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By Brian Tracz

BP (BP) reported its disappointing earnings on Tuesday, which included a 96 percent decrease in adjusted profit and a 175,000 barrels of oil per day production decrease year-over-year. Bob Dudley, the BP chief executive, cited factors "in both the sector and BP specifically" for this steep earnings loss. Write downs of gas assets, certain refineries, and suspension of the Liberty project in Alaska contributed to the $4.8 billion non-operating expenses of the company--a mix of internal and external factors.

In addition to the maintenance schedule of the company and sluggish commodity prices, the Deep Water Horizon continues to be a major drag on BP's business. By the end of the second quarter, the company had disbursed $8.8 billion to individuals, businesses, and the government in relation to the incident. That brings its total bill for the incident to $38 billion.

Looking at everyday valuation metrics, BP looks undervalued. Of Chevron (CVX), Occidental Petroleum (OXY), and Exxon Mobil (XOM), BP has the lowest trailing and forward P/E ratio--its shares are trading at only about 6.5 times forward earnings. The three others range 8.5 to 11.5 times earnings. For integrated oil and gas companies, profit margin is especially important, and BP's net profit margin comes in at only about 6.9 percent, compared to 10.7 percent and 8.7 percent for Chevron and Exxon Mobil, respectively.

Given this data and the rough earnings report, there's still the question of whether BP is a good short-term or long-term buy. We think that hedge funds stand to give us the best guidance in this area. Seth Klarman, the biggest name in value investing next to Benjamin Graham and Warren Buffett, has a significant stake in BP (his portfolio can be viewed here). According to our analysis last year, Klarman built his position in BP, which at its highest point in the third quarter 2011 consisted of 13.7 million shares, at a weighted average price of $39. In the first quarter 2012, he trimmed about 2.7 million shares from this position, meaning he sold these shares for around $45 a share.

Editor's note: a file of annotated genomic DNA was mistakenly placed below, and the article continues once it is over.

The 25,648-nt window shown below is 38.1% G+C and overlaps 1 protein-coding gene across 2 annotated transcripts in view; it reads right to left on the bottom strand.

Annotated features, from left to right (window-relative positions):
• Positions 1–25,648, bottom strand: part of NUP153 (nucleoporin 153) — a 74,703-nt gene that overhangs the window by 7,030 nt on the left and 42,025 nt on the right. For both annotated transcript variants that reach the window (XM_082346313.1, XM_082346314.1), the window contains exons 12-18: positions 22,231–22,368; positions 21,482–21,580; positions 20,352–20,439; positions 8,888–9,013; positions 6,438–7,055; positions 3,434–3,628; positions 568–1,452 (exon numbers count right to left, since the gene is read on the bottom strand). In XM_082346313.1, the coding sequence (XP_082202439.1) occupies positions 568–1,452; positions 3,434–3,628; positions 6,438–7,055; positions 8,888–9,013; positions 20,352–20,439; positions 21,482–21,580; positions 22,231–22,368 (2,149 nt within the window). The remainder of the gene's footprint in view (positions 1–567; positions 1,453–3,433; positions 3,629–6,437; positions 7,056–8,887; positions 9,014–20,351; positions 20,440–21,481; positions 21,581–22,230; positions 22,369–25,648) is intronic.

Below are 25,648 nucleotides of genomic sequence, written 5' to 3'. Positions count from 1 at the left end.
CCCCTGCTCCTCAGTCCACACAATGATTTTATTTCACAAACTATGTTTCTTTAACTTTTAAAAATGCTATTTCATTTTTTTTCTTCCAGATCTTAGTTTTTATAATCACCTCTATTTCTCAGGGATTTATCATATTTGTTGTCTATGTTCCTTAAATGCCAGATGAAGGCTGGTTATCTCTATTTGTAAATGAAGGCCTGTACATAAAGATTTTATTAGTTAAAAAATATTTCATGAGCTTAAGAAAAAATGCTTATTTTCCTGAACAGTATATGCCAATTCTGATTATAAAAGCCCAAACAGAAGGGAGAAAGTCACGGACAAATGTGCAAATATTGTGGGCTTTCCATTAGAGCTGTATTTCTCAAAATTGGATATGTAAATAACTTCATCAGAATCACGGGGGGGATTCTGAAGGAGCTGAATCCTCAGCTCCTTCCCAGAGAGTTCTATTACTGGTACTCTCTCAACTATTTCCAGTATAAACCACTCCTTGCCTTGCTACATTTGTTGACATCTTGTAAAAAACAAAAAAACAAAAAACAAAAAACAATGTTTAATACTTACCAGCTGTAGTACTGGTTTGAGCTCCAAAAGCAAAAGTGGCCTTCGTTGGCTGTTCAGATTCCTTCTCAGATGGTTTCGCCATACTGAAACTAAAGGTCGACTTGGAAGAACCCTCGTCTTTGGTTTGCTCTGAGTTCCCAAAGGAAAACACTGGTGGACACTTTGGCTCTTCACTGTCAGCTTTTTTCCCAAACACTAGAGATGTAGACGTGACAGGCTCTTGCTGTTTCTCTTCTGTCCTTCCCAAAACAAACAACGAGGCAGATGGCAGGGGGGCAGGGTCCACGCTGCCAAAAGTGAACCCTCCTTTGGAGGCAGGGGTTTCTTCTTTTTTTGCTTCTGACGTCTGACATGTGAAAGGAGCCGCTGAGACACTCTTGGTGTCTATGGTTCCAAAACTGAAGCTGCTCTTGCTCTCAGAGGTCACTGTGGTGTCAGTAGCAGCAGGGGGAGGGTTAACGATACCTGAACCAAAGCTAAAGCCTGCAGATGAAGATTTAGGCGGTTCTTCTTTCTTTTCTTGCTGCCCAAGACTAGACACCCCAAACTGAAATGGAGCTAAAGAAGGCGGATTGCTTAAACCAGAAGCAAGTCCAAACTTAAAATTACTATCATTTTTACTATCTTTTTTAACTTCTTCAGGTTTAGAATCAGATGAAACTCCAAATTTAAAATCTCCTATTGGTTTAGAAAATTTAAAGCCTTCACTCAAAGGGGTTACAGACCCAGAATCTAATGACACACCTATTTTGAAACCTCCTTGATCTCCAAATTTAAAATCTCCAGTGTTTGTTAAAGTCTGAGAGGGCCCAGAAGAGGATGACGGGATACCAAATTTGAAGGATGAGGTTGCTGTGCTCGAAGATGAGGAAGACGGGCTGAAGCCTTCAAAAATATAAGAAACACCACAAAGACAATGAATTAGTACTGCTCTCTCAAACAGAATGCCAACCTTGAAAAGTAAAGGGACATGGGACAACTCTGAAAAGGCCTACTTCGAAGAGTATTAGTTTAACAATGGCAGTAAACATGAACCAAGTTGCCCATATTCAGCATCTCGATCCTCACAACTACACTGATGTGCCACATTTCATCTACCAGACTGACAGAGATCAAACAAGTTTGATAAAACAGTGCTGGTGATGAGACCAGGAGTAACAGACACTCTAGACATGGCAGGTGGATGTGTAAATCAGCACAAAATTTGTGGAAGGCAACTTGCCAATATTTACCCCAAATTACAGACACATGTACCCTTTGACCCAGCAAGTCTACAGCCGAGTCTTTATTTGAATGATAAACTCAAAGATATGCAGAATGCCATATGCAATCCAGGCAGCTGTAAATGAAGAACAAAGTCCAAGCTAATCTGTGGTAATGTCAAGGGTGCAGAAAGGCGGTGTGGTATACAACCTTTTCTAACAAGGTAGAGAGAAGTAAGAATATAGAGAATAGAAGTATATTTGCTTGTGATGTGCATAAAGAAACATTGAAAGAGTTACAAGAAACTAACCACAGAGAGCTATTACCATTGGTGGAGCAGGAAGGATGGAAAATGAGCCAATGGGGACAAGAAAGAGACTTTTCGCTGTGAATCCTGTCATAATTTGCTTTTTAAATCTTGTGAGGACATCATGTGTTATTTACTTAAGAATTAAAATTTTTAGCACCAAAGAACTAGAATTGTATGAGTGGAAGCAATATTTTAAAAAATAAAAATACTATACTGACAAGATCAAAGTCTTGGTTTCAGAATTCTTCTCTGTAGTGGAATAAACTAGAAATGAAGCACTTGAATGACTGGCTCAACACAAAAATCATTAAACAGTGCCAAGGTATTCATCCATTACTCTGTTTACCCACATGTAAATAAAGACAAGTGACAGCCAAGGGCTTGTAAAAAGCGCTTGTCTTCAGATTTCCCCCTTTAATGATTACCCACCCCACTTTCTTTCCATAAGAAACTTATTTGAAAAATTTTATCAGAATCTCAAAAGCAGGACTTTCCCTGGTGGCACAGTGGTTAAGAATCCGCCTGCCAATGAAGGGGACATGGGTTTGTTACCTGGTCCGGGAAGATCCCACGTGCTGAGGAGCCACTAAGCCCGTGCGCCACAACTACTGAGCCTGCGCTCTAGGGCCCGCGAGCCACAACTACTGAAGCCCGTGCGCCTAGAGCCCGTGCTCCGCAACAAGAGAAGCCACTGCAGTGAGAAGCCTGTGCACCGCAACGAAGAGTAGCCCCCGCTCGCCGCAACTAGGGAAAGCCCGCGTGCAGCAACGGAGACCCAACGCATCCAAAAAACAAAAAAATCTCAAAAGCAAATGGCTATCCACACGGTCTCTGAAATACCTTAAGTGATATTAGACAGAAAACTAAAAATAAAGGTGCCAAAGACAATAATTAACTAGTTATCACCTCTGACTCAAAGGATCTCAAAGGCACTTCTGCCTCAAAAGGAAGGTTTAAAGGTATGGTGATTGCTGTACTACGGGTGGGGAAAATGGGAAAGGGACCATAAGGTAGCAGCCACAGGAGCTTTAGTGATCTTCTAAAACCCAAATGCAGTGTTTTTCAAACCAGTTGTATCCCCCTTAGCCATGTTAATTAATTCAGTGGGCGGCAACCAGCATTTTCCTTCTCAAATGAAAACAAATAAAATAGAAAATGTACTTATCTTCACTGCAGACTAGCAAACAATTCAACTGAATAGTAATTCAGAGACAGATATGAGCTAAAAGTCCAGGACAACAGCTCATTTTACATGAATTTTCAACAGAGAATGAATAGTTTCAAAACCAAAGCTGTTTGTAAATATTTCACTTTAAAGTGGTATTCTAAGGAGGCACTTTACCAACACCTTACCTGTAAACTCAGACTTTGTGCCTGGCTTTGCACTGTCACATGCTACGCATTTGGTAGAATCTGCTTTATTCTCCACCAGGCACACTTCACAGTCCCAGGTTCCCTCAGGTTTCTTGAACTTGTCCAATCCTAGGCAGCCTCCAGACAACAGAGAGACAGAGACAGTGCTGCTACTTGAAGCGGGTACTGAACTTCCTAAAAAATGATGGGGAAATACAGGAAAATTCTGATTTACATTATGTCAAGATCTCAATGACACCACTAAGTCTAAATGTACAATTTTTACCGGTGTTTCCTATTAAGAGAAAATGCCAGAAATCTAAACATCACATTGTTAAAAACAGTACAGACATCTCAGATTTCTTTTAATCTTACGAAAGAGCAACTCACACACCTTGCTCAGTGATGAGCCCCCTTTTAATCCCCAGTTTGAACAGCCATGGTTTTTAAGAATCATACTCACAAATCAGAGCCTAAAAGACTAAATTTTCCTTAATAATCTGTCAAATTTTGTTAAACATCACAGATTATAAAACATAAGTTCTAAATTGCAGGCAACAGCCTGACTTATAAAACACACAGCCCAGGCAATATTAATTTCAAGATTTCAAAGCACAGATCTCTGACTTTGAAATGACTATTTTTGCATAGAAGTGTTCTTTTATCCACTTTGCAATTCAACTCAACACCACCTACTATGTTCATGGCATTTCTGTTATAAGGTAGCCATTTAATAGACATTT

We don't necessarily know what Klarman's strategy with his BP position is, but we don't really need to know. Given the lack of major game-changing events for BP since the year's beginning, we could assume that the basics of his investment thesis still hold, and this thesis pegs BP shares as being undervalued at an average of $39. For short-term cash, Klarman seemed to think that $45 was a good selling point. Klarman's dictum is only to buy stocks that are undervalued, period, and that's what he is doing.

This makes good sense as a short-term idea for BP, given the lack of oil and gas pricing momentum and troublesome Deepwater Horizon payouts. For long-term, three-year investment targets, BP is an even better bet. Oil demand globally is expected to increase in 2013 by 1.09 MMb/d, whereas demand increased 0.91 MMb/d in 2011 and is expected to increase only 0.8 MMb/d in 2012 (data provided by S&P). Natural gas is also showing signs of rebound from its sub-$2 lows earlier this year. BP is well-positioned to take advantage of these upswings in commodity prices. If such commodity price increase synergizes with a final sense of closure to BP's Deep Water Horizon responsibilities, then BP shares are positioned for exceptional returns (BP shares also have a nifty 4.7 percent annual dividend yield).

Disclosure: I have no positions in any stocks mentioned, and no plans to initiate any positions within the next 72 hours.

Source: Is BP A Good Buy After Disappointing Earnings?